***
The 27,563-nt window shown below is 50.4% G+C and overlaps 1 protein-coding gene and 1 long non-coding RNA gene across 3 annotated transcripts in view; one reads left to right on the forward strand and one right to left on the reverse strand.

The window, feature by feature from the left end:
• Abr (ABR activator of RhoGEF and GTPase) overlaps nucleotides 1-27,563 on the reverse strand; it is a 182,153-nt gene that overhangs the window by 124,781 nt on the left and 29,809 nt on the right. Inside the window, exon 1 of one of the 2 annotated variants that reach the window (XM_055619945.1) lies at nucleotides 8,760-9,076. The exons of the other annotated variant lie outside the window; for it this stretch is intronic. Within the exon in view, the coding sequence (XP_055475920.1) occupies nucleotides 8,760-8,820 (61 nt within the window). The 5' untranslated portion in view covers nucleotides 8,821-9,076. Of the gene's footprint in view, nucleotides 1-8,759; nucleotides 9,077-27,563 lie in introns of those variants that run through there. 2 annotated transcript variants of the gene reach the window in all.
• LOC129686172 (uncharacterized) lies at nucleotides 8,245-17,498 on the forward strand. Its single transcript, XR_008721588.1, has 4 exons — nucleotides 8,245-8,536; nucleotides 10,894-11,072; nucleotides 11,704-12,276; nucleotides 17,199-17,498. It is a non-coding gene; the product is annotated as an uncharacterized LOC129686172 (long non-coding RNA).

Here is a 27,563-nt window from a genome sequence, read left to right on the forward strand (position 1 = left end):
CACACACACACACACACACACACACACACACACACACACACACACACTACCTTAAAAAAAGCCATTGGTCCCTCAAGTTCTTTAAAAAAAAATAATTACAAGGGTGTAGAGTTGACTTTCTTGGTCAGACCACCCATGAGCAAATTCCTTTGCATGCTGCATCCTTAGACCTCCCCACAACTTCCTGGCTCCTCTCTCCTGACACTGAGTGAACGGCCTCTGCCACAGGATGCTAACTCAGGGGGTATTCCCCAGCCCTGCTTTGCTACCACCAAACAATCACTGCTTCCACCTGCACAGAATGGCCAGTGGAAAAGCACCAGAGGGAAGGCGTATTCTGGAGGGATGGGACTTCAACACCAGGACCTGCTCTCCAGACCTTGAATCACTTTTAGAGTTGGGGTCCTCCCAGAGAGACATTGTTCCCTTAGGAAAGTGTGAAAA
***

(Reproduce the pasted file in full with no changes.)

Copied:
The 27,563-nt window shown below is 50.4% G+C and overlaps 1 protein-coding gene and 1 long non-coding RNA gene across 3 annotated transcripts in view; one reads left to right on the forward strand and one right to left on the reverse strand.

The window, feature by feature from the left end:
• Abr (ABR activator of RhoGEF and GTPase) overlaps nucleotides 1-27,563 on the reverse strand; it is a 182,153-nt gene that overhangs the window by 124,781 nt on the left and 29,809 nt on the right. Inside the window, exon 1 of one of the 2 annotated variants that reach the window (XM_055619945.1) lies at nucleotides 8,760-9,076. The exons of the other annotated variant lie outside the window; for it this stretch is intronic. Within the exon in view, the coding sequence (XP_055475920.1) occupies nucleotides 8,760-8,820 (61 nt within the window). The 5' untranslated portion in view covers nucleotides 8,821-9,076. Of the gene's footprint in view, nucleotides 1-8,759; nucleotides 9,077-27,563 lie in introns of those variants that run through there. 2 annotated transcript variants of the gene reach the window in all.
• LOC129686172 (uncharacterized) lies at nucleotides 8,245-17,498 on the forward strand. Its single transcript, XR_008721588.1, has 4 exons — nucleotides 8,245-8,536; nucleotides 10,894-11,072; nucleotides 11,704-12,276; nucleotides 17,199-17,498. It is a non-coding gene; the product is annotated as an uncharacterized LOC129686172 (long non-coding RNA).

Here is a 27,563-nt window from a genome sequence, read left to right on the forward strand (position 1 = left end):
CACACACACACACACACACACACACACACACACACACACACACACACTACCTTAAAAAAAGCCATTGGTCCCTCAAGTTCTTTAAAAAAAAATAATTACAAGGGTGTAGAGTTGACTTTCTTGGTCAGACCACCCATGAGCAAATTCCTTTGCATGCTGCATCCTTAGACCTCCCCACAACTTCCTGGCTCCTCTCTCCTGACACTGAGTGAACGGCCTCTGCCACAGGATGCTAACTCAGGGGGTATTCCCCAGCCCTGCTTTGCTACCACCAAACAATCACTGCTTCCACCTGCACAGAATGGCCAGTGGAAAAGCACCAGAGGGAAGGCGTATTCTGGAGGGATGGGACTTCAACACCAGGACCTGCTCTCCAGACCTTGAATCACTTTTAGAGTTGGGGTCCTCCCAGAGAGACATTGTTCCCTTAGGAAAGTGTGAAAA